Pesticide exposure not only poses a risk to mothers and their offspring but also to future generations. Studies find that although glyphosate (herbicide) exposure has a negligible impact on pregnant rats’ health, incidents of prostate, ovarian, and kidney cancer increase in the two subsequent generations. However, chemical exposure encompasses more than just current-use, toxic pesticides, like glyphosate. Many long-banned pesticides their metabolites still impart adverse effects on human health, indirectly. Researchers at Drexel University report that higher levels of some organochlorine compounds, like DDT, during pregnancy are associated with autism spectrum disorder (ASD) and intellectual disability (ID). Many organochlorine compounds have long been banned in the U.S., underscoring how pervasive and persistent these chemicals are and their continued impact on human health. Not only are these compounds readily present in soil and water samples, but also arctic ice. Therefore, the accompanying glacial melt from the climate crisis will only increase chemical bioavailability in the environment. The increasing ubiquity of pesticides is concerning as current measures safeguarding against pesticide use do not adequately detect and assess total environmental chemical contaminants.

This UCSF study highlights the first successful evaluation of human blood samples using a comprehensive database, screening for industrial chemicals rather than chemicals commonly identified in human samples. Furthermore, the transfer of chemicals from mother to newborn may disrupt epigenetic mechanisms responsible for normal cell function and development. The effects of epigenetic dysfunction can impact individuals for multiple generations. Although the study detects the presents of new chemicals in the body, researchers mention these chemicals may have already been present. Researchers suggest differences in requirements for disclosing chemical uses can explain the detection of chemicals with unknown applications and sources. Furthermore, previous chemical screening research demonstrates only 30.5 percent of chemicals in consumer/industrial products appear on lists of classifiable chemical uses. Co-lead author Dimitri Panagopoulos Abrahamsson, Ph.D., states, “These new technologies are promising in enabling us to identify more chemicals in people, but our study findings also make clear that chemical manufacturers need to provide analytical standards so that we can confirm the presence of chemicals and evaluate their toxicity.”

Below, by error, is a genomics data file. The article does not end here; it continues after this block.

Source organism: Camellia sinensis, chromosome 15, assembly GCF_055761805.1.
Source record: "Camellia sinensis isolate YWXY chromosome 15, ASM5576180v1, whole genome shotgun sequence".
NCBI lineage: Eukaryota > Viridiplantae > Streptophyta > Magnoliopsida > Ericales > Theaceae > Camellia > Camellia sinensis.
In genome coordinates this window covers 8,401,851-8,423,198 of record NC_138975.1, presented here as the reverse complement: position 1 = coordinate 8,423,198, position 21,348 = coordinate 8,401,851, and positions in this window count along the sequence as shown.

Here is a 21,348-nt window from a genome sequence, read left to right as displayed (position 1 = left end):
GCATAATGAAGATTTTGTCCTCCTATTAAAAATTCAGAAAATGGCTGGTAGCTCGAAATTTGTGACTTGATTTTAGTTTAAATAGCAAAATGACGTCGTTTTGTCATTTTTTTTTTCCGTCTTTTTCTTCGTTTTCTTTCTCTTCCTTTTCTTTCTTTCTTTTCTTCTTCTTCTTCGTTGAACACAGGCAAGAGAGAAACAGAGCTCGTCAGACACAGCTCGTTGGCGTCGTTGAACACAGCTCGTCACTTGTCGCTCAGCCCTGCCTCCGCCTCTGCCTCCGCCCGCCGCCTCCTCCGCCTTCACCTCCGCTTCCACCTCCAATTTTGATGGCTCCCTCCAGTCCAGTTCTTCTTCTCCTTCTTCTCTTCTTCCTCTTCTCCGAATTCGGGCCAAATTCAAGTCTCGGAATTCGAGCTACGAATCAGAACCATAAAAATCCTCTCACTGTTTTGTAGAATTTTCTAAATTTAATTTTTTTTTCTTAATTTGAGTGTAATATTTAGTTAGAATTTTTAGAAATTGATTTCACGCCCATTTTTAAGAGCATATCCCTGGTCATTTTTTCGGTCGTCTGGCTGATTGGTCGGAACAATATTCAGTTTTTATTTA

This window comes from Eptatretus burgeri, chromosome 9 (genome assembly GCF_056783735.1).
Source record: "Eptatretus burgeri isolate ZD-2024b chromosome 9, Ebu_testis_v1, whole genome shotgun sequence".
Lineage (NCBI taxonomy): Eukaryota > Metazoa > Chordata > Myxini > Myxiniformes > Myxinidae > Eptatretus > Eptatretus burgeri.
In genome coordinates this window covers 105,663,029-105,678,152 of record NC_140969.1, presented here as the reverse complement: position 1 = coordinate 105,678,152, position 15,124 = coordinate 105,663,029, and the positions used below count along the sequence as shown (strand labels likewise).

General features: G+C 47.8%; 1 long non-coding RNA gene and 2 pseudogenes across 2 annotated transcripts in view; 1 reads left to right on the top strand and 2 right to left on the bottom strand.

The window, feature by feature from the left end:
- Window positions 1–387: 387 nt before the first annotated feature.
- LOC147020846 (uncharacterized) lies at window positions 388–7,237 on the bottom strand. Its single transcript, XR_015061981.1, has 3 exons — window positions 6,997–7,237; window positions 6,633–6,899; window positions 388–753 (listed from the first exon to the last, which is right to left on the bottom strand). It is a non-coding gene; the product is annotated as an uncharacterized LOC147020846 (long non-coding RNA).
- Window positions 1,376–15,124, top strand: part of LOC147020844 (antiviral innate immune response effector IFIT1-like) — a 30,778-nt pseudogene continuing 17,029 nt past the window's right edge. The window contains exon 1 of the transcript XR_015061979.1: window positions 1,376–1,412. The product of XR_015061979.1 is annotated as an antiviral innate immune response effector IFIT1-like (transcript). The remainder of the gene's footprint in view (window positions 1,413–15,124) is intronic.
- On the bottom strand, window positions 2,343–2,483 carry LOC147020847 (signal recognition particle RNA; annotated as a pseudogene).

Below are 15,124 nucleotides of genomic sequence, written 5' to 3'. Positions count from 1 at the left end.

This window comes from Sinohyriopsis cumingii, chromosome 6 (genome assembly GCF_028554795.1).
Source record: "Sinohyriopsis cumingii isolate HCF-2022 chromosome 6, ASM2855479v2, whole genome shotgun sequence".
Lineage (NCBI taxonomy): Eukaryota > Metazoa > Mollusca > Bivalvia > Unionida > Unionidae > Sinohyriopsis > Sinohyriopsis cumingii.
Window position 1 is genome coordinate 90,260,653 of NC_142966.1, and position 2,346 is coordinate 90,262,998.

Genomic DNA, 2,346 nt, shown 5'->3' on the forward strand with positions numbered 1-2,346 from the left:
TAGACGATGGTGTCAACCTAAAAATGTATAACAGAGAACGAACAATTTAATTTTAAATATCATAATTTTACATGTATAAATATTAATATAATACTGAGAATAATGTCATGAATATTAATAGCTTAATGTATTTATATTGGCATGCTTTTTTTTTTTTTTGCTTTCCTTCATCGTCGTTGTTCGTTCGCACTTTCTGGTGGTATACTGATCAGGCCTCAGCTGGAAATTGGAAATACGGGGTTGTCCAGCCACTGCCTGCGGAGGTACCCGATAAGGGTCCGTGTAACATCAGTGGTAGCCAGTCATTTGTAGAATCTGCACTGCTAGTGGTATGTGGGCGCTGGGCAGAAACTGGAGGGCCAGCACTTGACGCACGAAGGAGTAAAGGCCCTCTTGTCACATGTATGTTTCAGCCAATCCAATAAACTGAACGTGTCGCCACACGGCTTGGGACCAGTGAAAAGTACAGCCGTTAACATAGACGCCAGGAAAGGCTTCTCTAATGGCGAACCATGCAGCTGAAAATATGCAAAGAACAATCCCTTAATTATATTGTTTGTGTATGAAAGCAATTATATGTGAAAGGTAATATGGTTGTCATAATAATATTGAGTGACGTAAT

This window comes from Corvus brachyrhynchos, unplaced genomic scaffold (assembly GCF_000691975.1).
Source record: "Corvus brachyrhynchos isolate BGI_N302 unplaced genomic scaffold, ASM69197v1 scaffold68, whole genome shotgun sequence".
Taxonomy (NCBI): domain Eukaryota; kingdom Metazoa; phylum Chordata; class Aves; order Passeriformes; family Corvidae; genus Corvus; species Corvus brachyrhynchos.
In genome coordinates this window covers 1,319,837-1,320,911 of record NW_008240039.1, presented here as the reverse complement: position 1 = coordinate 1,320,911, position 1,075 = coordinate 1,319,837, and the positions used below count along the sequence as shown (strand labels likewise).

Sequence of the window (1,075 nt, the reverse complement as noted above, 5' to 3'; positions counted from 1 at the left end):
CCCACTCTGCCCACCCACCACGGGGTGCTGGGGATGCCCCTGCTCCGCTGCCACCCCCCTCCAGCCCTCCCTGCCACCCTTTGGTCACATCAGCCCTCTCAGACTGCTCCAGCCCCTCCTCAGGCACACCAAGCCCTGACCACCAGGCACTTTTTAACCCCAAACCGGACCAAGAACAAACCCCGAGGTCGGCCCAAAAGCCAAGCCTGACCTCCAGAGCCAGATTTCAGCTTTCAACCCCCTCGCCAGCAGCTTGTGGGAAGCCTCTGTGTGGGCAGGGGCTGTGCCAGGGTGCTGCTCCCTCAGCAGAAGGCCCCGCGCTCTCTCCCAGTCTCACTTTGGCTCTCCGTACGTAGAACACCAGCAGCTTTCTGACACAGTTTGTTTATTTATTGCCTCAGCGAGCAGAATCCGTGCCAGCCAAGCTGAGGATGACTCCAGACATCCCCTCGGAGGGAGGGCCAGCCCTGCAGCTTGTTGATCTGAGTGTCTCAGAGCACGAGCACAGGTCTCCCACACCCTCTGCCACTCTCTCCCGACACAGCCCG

The study results indicate these newly detectable chemicals lack adequate chemical classification and assessment from environmental health scientists and regulators. Therefore, global leaders need to investigate potential technologies which can help identify unknown or previously undetectable chemical contaminants to safeguard human health from exposure effects. Study co-author, UCSF professor Tracey J. Woodruff, Ph.D., concludes, “It’s very concerning that we are unable to identify the uses or sources of so many of these chemicals.[…]EPA must do a better job of requiring the chemical industry to standardize its reporting of chemical compounds and uses. And they need to use their authority to ensure that we have adequate information to evaluate potential health harms and remove chemicals from the market that pose a risk.” 

There a strong consensus among pediatricians that pregnant mothers and young children should avoid pesticide exposure during critical development periods. Therefore, policies should enforce stricter pesticide regulations and increase research on the long-term impacts of pesticide exposure. Beyond Pesticides tracks the most recent studies related to pesticide exposure through our Pesticide Induced Diseases Database (PIDD). This database supports the clear need for strategic action to shift away from pesticide dependency. For more information on the multiple harms pesticides can cause, see PIDD pages on Birth/Fetal EffectsLearning/Developmental DisordersEndocrine Disruption, CancerBody Burdens, and other diseases. To learn more about how the lack of adequate pesticide regulations can adversely affect human and environmental health, see Beyond Pesticides’ Pesticides and You article “Highly Destructive Pesticide Effects Unregulated.”

One way to reduce human and environmental contamination from pesticides is buyinggrowing, and supporting organic. Numerous studies find that levels of pesticide metabolites in urine drop greatly when switching to an all-organic diet. Furthermore, given the wide availability of non-pesticidal alternative strategies, families and agro-industry workers alike can apply these methods to promote a safe and healthy environment, especially among chemically vulnerable individuals. For more information on how organic is the right choice for both consumers and the farmworkers that grow our food, see Beyond Pesticides webpage, Health Benefits of Organic Agriculture.

Source: Environmental Science & TechnologySciTechDaily – UCSF